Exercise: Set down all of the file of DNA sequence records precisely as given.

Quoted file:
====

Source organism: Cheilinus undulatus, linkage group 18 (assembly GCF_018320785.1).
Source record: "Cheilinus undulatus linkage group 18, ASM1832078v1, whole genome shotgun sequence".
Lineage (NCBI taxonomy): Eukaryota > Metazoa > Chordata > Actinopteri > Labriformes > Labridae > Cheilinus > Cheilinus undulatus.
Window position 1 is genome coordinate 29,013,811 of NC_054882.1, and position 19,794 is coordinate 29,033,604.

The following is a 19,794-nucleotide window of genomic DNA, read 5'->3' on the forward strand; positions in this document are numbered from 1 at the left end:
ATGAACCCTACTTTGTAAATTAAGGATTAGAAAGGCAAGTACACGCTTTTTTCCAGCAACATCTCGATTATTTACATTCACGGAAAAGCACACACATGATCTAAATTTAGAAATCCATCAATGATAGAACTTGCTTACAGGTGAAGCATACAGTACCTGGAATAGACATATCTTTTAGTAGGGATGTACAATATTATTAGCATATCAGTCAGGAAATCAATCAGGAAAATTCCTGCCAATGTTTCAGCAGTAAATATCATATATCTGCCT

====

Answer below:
Source organism: Cheilinus undulatus, linkage group 18 (assembly GCF_018320785.1).
Source record: "Cheilinus undulatus linkage group 18, ASM1832078v1, whole genome shotgun sequence".
Lineage (NCBI taxonomy): Eukaryota > Metazoa > Chordata > Actinopteri > Labriformes > Labridae > Cheilinus > Cheilinus undulatus.
Window position 1 is genome coordinate 29,013,811 of NC_054882.1, and position 19,794 is coordinate 29,033,604.

The following is a 19,794-nucleotide window of genomic DNA, read 5'->3' on the forward strand; positions in this document are numbered from 1 at the left end:
ATGAACCCTACTTTGTAAATTAAGGATTAGAAAGGCAAGTACACGCTTTTTTCCAGCAACATCTCGATTATTTACATTCACGGAAAAGCACACACATGATCTAAATTTAGAAATCCATCAATGATAGAACTTGCTTACAGGTGAAGCATACAGTACCTGGAATAGACATATCTTTTAGTAGGGATGTACAATATTATTAGCATATCAGTCAGGAAATCAATCAGGAAAATTCCTGCCAATGTTTCAGCAGTAAATATCATATATCTGCCT